Your basic, garden variety hangover manifests in several classic symptoms: headaches, dry mouth, spacey-ness, fatigue, depressed mood, physical weakness, lack of concentration, sweating, anxiety, sensitivity to light and sound, irritability, extreme thirst, extreme hunger, among others. Some only get the headache and the fatigue, while others are sidelined with the whole shebang. Either way, a hangover absolutely and unequivocally sucks. Its only benefit may lie in its capacity as negative reinforcement for the next time you decide to binge.
Diuresis and Dehydration
The presence of ethanol (alcohol) in the body induces diuresis, or an increase in urination. We've all noticed this. You're having a few with friends and having to head off to the bathroom in between each drink, where you find yourself expelling more liquid than you're taking in. What gives? Ethanol inhibits the secretion of antidiuretic hormone (ADH, or vasopressin) by the pituitary; this is the hormone that keeps you from wetting yourself, and without it, the kidneys send water straight to the bladder, bypassing absorption by the body. When you urinate from ethanol-induced diuresis, it's mostly water (notice the color — it's very light), along with electrolytes necessary for proper bodily function. This leads to dehydration, which in turn leads to headaches (the thirsty body draws water from the brain, constricting it), fatigue, dizziness (lack of potassium and sodium will do that to ya), and dry mouth. Sound familiar?
Toxic Acetaldehyde Build-up
Another source of hangover woes comes from acetaldehyde, which is created when an enzyme called alcohol dehydrogenase breaks down ethanol in the liver. Acetaldehyde is far more toxic than ethanol itself, so the body then releases acetaldehyde dehydrogenase and glutathione to break down the acetaldehyde. If you stick to just a few drinks and space them out accordingly, your body's natural enzyme production can keep up. If you start binging, though, glutathione stores become overwhelmed and the liver must produce more. Meanwhile, acetaldehyde, which is between 10-30 times more toxic than ethanol, accrues in your body. Certain groups are underequipped to deal with alcohol, however. Women, for example, produce smaller amounts of acetaldehyde dehydrogenase and glutathione than men, making them more susceptible to hangovers. Many people of East Asian descent possess incredibly efficient alcohol dehydrogenase genes, thus increasing the amount of acetaldehyde produced from ethanol. Roughly half of those folks have inefficient acetaldehyde dehydrogenase genes, however, thus decreasing the amount of acetaldehyde that can be broken down. When these people drink, acetaldehyde accumulates faster and stays there longer, leading to an instant hangover.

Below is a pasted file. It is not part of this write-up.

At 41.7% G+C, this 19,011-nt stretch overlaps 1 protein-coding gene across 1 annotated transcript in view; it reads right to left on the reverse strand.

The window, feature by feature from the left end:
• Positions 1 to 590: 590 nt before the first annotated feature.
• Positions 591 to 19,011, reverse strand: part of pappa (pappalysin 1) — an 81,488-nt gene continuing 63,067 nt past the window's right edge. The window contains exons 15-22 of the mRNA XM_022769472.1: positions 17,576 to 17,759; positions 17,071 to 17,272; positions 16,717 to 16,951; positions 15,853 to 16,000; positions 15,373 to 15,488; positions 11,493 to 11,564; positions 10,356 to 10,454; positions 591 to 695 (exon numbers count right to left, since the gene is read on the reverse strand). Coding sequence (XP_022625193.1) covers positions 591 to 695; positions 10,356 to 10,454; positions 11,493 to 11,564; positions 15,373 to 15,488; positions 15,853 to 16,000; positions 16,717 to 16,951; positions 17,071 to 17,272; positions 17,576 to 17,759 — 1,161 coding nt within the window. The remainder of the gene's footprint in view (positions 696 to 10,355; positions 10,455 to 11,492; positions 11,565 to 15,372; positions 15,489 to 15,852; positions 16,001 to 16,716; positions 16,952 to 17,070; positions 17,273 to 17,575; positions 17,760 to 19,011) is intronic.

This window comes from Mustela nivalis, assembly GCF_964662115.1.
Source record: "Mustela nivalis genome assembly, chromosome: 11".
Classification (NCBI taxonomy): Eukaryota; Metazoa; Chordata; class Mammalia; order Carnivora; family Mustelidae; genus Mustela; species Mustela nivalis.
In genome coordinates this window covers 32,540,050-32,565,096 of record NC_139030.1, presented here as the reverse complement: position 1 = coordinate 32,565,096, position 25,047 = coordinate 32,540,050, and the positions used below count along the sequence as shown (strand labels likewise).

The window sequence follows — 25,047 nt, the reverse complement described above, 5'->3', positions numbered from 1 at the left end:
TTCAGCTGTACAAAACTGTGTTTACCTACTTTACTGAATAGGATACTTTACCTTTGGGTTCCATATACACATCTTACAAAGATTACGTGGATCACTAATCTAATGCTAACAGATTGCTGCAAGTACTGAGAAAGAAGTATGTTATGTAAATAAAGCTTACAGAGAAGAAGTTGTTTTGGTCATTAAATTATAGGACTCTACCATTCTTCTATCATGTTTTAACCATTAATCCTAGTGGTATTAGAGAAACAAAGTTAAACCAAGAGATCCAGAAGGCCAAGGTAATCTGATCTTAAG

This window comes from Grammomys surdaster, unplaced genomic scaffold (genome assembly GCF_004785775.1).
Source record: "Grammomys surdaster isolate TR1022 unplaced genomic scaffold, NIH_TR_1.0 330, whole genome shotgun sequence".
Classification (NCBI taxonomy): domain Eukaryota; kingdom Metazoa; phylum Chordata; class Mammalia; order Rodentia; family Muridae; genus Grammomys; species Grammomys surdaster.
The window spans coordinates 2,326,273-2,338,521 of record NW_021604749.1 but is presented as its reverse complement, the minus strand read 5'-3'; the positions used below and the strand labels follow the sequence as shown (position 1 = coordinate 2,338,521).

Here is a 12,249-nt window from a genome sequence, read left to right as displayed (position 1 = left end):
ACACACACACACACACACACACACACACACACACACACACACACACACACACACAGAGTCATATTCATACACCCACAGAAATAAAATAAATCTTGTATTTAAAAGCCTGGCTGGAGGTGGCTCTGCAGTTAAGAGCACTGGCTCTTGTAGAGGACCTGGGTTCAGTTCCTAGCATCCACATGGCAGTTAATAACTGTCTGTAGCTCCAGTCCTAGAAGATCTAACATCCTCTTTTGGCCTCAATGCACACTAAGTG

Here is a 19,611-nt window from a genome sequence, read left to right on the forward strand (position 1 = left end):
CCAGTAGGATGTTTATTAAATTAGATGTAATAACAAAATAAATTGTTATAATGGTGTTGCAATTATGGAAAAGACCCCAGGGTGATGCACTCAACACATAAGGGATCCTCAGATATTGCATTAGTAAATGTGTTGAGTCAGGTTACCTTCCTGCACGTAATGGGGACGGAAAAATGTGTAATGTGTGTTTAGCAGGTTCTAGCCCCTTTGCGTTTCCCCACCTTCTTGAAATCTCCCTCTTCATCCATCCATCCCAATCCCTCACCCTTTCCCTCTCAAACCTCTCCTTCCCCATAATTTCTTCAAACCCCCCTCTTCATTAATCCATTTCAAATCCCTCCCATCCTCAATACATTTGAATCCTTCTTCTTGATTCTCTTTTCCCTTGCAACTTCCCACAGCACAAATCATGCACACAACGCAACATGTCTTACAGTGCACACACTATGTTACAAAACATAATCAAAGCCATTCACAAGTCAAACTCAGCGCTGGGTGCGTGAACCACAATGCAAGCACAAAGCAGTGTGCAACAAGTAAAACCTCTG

During fermentation and distillation, congeners — or byproducts of the processes — are produced. Congeners can include acetone, acetaldehyde, tannins, and even flavorants used to distinguish drinks. As a general rule, darker liquors contain higher levels of congeners, with brandy ranking highest. One study showed that whiskey drinkers suffered worse hangovers than vodka drinkers when both groups were given equal amounts of alcohol, with the higher levels of whiskey congeners taking the blame. Red wine, which tends to be high in tannins, is another famous hangover-inducer. The basic effect of ethanol-induced diuresis is enough to cause a hangover, but it seems that congeners can make things even worse.
Okay, so we've established why hangovers hurt as much as they do, but what can we do about them?